Overall: architects, Beata Szacillo, AIA, and Philip J. Iannito, AIA, Bol Architecture in Berkeley Heights; interior design, Donna Sirianni Interiors in Maplewood; builder, Monetti Custom Homes in Brielle; plumbing fixtures, Hardware Designs Inc. in Fairfield; tile, Mediterranean Tile in Fairfield; hardwood floors, Longleaf Lumber in Cambridge, Massachusetts; all Caperton Collection upholstery was purchased through Zimmer Rohde, Ltd. showroom in New York City (most of it custom designed); custom millwork (vanities designed by Donna Sirianni), fabricated through R&G Construction Cabinet and Millwork Inc. in North Plainfield. Building materials, millwork, and architectural details were a collaboration among the designer, builder and architect. Exterior: landscaping, Cording Landscape Design in Towaco; stone, Schofield Stone in Bridgewater. Foyer: grass-cloth wallpaper, Larsen/Cowtan & Tout (T); console and zinc lamps, Lucca Antiques in New York City; mirror, Studio|A Home in New York City; carpet, Elizabeth Eakins Inc. in New York City. Billiard Room: wall color, Benjamin Moore 966 Natural Linen; carpet, Woven Floors Inc.; bar height table, Bausman & Co. through Schwartz Design Showroom in Metuchen; stools around bar-height table/other barstools, Caperton Collection with leather fabric from Holly Hunt; pool table, Blatt Billiards in New York City; light over pool table, custom designed and fabricated by Paul Ferrante Inc. in New York City (T); chairs with striped pillows, McGuire Furniture Co.; fabric on striped pillows, Cowtan & Tout. Living Room: wall color, Benjamin Moore 966 Natural Linen; alabaster bowl chandelier, Brass Light Gallery in Milwaukee; beige sofa and loveseat, Caperton Collection with fabric from Ralph Lauren Home; striped chairs, Caperton Collection with fabric from Carleton V Ltd.; table between striped chairs, Lucca Antiques; custom throw pillows and window treatments, Custom Creations in Mountainside with Travers Collection fabric from Zimmer Rohde Ltd.; window shades, CMI Interiors Inc. in Springfield; orange ottomans, Garwood Interiors Upholstery in Westfield with indoor/outdoor fabric from Holly Hunt; coffee table, Bausman & Co. through Schwartz Design Showroom in Metuchen (T); solid carpet, Holland & Sherry in New York City; sconces on fireplace wall, Visual Comfort & Co. in Houston; rope chairs, John Himmel Decorative Arts through John Rosselli & Associates in New York City; white loveseats, Caperton Collection with fabric from Quadrille; table next to window, The New Traditionalists in New York City; custom leaded glass insert, Somers Stained Glass by Tricia Somers in Deer Park, New York; fireplace stone, Schofield Stone; ceiling beams and planks, Boards & Beams in Fairfield. Kitchen and Breakfast Area: oval table, Quintus through Zimmer Rohde Ltd.; chairs, Bausman & Co. through Schwartz Design Showroom; plaid chair pads, Garwood Interiors Upholstery with fabric from Brunschwig & Fils; limestone flooring through Paris Ceramics in New York City; French bistro stools at island, through TK Collections in New York City (T); soapstone countertop (perimeter and working island) and white Danby marble countertop (eating island), Dente Trading Co. Inc. in Cedar Grove; backsplash, designed by homeowners and designer with tiles from Mosaic House in New York City; cabinetry, Plain & Fancy Custom Cabinetry through JL Design in Millburn; pot rack, Paul Ferrante Inc. Sitting Area Off Breakfast Area: window treatments, Custom Creations with fabric from Rogers & Goffigon; window shades, CMI Interiors Inc.; chairs, McGuire Furniture Co. Family Room: bar cabinetry, Plain & Fancy Custom Cabinetry through JL Design; barstools, McGuire Furniture Co.; sofa, Caperton Collection with fabric from Jane Churchill/Cowtan & Tout; striped chairs, Caperton Collections with fabric from Ralph Lauren Home; carpet, Woven Floors Inc. Game Room: window shades, CMI Interiors Inc.; sectional custom designed and manufactured by Caperton Collection with frame fabric from Lee Jofa and seat and back cushion fabric from Holly Hunt; table next to sofa, Currey & Co. in Atlanta; lamp on table, Arteriors Home through Schwartz Design Showroom; coffee table, Paul Ferrante Inc.; light over table, The Urban Electric Co. in North Charleston, South Carolina; round table, Tritter Feefer through Schwarz Design Showroom; chairs, Gregorious|Pineo through Holly Hunt; carpet, Woven Floors, Inc. in Mendham. Master Bedroom: headboard, Bausman & Co. through Schwartz Design Showroom with fabric from Holland & Sherry; bedding, C&C Milano; custom hooked rug and alcove carpet, Elizabeth Eakins; arm chairs and ottomans, Gregorious|Pineo through Holly Hunt; end tables, David Iatesta Studio through John Rosselli & Associates; swing arm sconces, Hinson Lighting through Donghia (T); window treatments, Custom Creations Inc. with fabric from Quadrille; window shades, CMI Interiors Inc.; table between armchairs, Lucca Antiques; chandelier in alcove, Avrett through Michael Taylor Designs in New York City. Master Bathroom: wall color, Sherwin-Williams SW6519 Hinting Blue; flower chandelier and pendants, Canopy Designs in New York City. Family Room: bar cabinetry, Plain & Fancy Custom Cabinetry through JL Design; barstools, McGuire Furniture Co.; sofa, Caperton Collection with fabric from Jane Churchill/Cowtan & Tout; striped chairs, Caperton Collections with fabric from Ralph Lauren Home; carpet, Woven Floors Inc. Guest Bedroom: bed, Oly Studio with fabric from Brunschwig & Fils through Schwartz Design Showroom; bedding, A. Home in Summit; side table, Redford House through Schwartz Design Showroom; lamps, Ro Sham Beaux through Schwartz Design Showroom; overhead light, Visual Comfort & Co.; dresser, Lillian August through Schwartz Design Showroom; chair, Hickory Chair in Hickory through Schwartz Design Showroom; orange pillow, Home Goods; window shades, CMI Interiors Inc.; carpet, Woven Floors Inc.; grass-cloth wallpaper, Cowtan & Tout. Bunk Bedroom: wall color, Benjamin Moore White Dove; window treatments, Custom Creations Inc. with fabric from Schumacher in New York City and jute rope welt from Samuel & Sons Inc. in New York City; bedding and striped pillows, Serena & Lily in Sausalito, California; carpet, Woven Floors Inc.; swing arm sconces, Visual Comfort Inc.; custom starry night ceiling, PaintTek Quality Painting Inc. in Dunellen. Bathroom With Long Sink: pendant lights, Waterworks; sink and faucets, Kohler Co.; mirror, R&G Construction Cabinet & Millwork Inc. Stone Bathroom: wall color, Benjamin Moore HC-173 Edgecomb Grey; round mirror, Restoration Hardware; lanterns, The Urban Electric Co.; stone products, Mediterranean Tile. Bathroom with Double Windows: wall color, Benjamin Moore OC-12 Muslin; sconces, Waterworks in New York City; mirror over vanity, R&G Construction Cabinet & Millwork Inc.; window shades, CMI Interiors Inc. Powder Room With Shell: antique Belgian light-up mirror, Lucca Antiques; wall tile, Mosaic House; glass sink, Kohler Co.; pendants, Canopy Designs. Bathroom With Dark Wood: wall color, Benjamin Moore OC-14 Natural Cream; mirror, Schwartz Design Showroom; sconces, Visual Comfort Inc. T=To the trade.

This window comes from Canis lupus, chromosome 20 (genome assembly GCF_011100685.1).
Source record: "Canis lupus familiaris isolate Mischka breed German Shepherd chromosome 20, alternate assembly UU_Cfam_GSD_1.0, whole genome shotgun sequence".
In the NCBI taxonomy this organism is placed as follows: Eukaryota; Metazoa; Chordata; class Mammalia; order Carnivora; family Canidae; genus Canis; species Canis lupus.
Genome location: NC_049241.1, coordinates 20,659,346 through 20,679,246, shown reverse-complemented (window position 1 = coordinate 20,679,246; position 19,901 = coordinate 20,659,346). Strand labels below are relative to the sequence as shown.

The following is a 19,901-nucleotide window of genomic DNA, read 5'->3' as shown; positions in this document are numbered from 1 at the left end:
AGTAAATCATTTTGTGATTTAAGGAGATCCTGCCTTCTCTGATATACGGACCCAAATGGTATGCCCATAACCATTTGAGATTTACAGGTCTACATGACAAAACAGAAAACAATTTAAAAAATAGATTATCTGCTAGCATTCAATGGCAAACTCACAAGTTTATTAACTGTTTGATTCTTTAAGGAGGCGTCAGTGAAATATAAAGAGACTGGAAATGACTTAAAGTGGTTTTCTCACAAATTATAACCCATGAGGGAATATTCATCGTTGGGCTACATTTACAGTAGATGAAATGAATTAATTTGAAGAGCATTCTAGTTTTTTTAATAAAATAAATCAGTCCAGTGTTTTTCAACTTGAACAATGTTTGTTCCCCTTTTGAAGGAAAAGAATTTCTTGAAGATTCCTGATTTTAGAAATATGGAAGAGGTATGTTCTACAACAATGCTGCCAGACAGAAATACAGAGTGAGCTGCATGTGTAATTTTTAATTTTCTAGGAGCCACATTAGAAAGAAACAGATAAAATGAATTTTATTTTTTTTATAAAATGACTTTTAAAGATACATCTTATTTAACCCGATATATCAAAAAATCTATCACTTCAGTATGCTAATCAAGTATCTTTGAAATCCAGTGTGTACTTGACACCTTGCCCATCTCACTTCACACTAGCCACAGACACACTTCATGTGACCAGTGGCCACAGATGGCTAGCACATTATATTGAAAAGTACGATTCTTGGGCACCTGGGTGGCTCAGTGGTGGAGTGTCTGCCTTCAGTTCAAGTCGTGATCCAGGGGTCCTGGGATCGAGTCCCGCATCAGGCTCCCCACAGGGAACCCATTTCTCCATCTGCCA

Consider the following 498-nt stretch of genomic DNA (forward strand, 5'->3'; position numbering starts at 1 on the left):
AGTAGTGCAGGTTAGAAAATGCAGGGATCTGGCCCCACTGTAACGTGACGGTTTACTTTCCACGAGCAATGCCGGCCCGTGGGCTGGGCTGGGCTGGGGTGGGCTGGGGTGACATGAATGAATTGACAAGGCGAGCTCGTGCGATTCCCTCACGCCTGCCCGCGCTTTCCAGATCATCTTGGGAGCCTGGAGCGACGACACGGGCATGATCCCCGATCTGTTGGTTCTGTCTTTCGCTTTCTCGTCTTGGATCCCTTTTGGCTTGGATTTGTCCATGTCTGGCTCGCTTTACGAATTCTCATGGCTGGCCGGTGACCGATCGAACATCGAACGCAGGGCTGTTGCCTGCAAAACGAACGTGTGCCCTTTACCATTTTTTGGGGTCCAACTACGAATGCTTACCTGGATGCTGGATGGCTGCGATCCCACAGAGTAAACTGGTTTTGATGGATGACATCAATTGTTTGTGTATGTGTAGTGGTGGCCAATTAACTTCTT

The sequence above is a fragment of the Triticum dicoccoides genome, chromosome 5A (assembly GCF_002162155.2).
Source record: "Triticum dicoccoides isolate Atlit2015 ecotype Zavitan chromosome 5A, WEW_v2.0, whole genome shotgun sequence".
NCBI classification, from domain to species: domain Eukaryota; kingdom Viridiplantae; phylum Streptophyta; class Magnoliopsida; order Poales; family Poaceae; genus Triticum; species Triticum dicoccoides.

Download the complete resource guide with contact information (pdf)